Who doesn’t worry about money? That’s why I made a point of doing a Q&A with someone who understands our woes from the inside and out — the financially savvy and sympathetic Dr. Mark Tobak. Dr. Tobak is a psychiatrist who wanted to help his patients — and others — grapple with this universal concern. So he decided to write a book, Anyone Can Be Rich: A Psychiatrist Provides the Mental Tools to Build Your Wealth, which I recently reviewed for this site. It’s filled with practical and effective investing advice — and was endorsed by Warren Buffet.
Can you talk about what prompted you to write this book?
Far too many of my patients were suffering with financial problems because they never learned about money and investment. Many had money and lost it. Others made money and did not know how to invest it. Some lost their money to unscrupulous people, many in the financial industry.
I am not a financial planner but I do understand money, markets and the psychology of investment. I cannot advise people on money in a psychiatric setting, even though the issues are emotional and cognitive. So I decided to write a book. The catalyst was a wealthy patient who asked, “How many of your patients worry about money?” My answer: All of them. Then I got started.
What do you think is the single biggest mistake most people make when trying to build their wealth?
The very biggest mistake is not investing at all, but that goes without saying. For those who are investing, the biggest mistake is selling off when the market craters. The next biggest mistake is failing to diversify — putting all the eggs in one basket and thinking that basket will not go to ground one day, and getting a mess of broken eggs.
Can you talk about the problem with saving versus investing?
When I was a kid you could save money in the bank and get four to five percent on your money in a savings account. You could beat inflation and get interest and build your nest egg. Now if you save you get no interest and you lose your money to inflation. Inflation is supposedly only at two percent, but if you compound that over the years you slowly lose most of your money.
The dollar I knew in my youth is equal to twenty dollars today. The dollar of today would have been worth about a nickel in my youth. I bought a slice of pizza for five cents when I was a kid. Now it’s three dollars.
With your own patients, what were the biggest concerns they had about money? Did this lead you to put certain information in this book?
They were all concerned with not having enough to do what they wanted to do, and not understanding how to get it. They thought they just had to earn it, and did not understand how to grow it. That’s why the book presents investing like planting a garden with money that might otherwise just be spent. So simple, yet so easily overlooked.
Warren Buffett himself has endorsed your book — Kudos! Can you talk about how that happened?
His note is on my website. I sent him my book and got this wonderful note back. My office manager and I opened that piece of mail together and we could not believe our eyes. So honest and simple:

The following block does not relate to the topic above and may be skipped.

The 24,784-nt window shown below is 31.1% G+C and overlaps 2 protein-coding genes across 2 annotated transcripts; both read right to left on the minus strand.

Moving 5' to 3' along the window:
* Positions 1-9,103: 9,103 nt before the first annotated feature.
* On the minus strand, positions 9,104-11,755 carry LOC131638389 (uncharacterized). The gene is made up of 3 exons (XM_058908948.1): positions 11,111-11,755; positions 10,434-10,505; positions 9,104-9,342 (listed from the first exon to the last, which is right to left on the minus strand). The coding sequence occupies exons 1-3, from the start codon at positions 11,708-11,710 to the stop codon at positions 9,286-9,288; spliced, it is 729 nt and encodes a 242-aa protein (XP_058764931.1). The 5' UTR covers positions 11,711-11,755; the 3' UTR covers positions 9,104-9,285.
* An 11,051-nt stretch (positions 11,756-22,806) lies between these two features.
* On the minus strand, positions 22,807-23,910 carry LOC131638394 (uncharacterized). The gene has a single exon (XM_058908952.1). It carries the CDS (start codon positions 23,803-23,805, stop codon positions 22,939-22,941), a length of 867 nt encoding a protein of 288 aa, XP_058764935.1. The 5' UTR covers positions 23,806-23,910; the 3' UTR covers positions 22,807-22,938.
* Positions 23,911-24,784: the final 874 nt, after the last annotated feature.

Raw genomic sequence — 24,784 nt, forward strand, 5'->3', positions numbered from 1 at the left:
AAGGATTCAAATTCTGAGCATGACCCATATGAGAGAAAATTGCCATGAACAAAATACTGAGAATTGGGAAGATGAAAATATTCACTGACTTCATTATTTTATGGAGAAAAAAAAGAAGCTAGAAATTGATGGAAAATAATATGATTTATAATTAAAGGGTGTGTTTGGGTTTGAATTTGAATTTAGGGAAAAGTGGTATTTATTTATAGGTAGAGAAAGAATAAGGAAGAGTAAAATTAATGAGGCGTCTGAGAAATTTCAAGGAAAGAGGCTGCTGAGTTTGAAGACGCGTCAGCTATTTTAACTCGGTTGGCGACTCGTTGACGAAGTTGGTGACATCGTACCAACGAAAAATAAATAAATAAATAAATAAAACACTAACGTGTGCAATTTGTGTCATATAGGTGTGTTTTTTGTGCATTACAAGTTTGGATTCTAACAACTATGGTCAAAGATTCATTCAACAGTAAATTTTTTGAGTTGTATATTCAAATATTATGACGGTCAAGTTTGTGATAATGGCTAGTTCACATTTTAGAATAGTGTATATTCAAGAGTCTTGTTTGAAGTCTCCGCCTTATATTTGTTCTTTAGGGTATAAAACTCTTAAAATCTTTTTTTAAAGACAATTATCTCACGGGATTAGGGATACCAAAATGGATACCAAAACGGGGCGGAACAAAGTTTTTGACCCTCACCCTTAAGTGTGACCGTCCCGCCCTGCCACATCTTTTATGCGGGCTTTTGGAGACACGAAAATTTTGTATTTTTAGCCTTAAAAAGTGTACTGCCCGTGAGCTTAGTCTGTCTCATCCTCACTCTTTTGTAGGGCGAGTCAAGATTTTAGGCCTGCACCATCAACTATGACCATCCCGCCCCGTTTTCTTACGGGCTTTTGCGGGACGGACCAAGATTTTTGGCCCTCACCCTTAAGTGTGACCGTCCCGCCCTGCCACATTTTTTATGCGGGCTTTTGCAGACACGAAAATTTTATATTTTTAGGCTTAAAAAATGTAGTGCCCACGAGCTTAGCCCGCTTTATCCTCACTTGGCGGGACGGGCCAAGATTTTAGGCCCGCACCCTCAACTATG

“Mark–Well done! Warren E. Buffett. PS: If anything, you underestimate Charlie [Munger]
Talk about Mr. Market. He seems like a great representative of the personality of the market. How come more people don’t know about him?
Yes, Mr. Market. Again so simple and childlike that it couldn’t be the answer to the complexities of how to approach the market, yet it is. It is a way of understanding crowd phenomena. There are many famous books about crowds: LeBon, Freud, etc. But we can all understand crowds intuitively by using Mr Market, a childlike man prone to wild moods and acting freely upon them.
Not enough people read and listen to Bogle, Buffett and Munger. Instead they are drawn to the talking heads that tout stocks with wild overconfidence and can lead people to financial ruin. B, B & M will tell you how to get rich. You just have to listen and read. Most of what you need is free on the web.
How can people get over their fear of losing money — and actually start making money?
Getting over the fear of losing money requires thinking the whole thing through. I go through the building blocks of that in each chapter of my book:
1) Reallize money is melting like ice on a summer’s day, just slowly.
2) Realize that you can grow money like a garden if you plant it.
3) Realize that if you grow money in a retirement account, untaxed, $5 a day turns to $2.5 million in fifty years at the ten percent market rate.
4) Don’t fear the downturns and the crashes. They are routine in a capitalist economy. Buy more in the crash, and you’ll build even more wealth. The money you invest you’ll never miss — and you’ll become rich in the process.
What do you hope people get from your book?
I want people to see how you get rich. It is really very simple — so simple that people miss it. I know two very rich men who learned the lesson of “The Richest Man in Babylon” as a child. They were taught by their parents and they obeyed. Just that simple. Plant your tree and nurture it all your life, and you will bask in the shade of the tree, eat the fruit of the tree and cease to labor for your money
Learn more about Dr. Mark Tobak at his website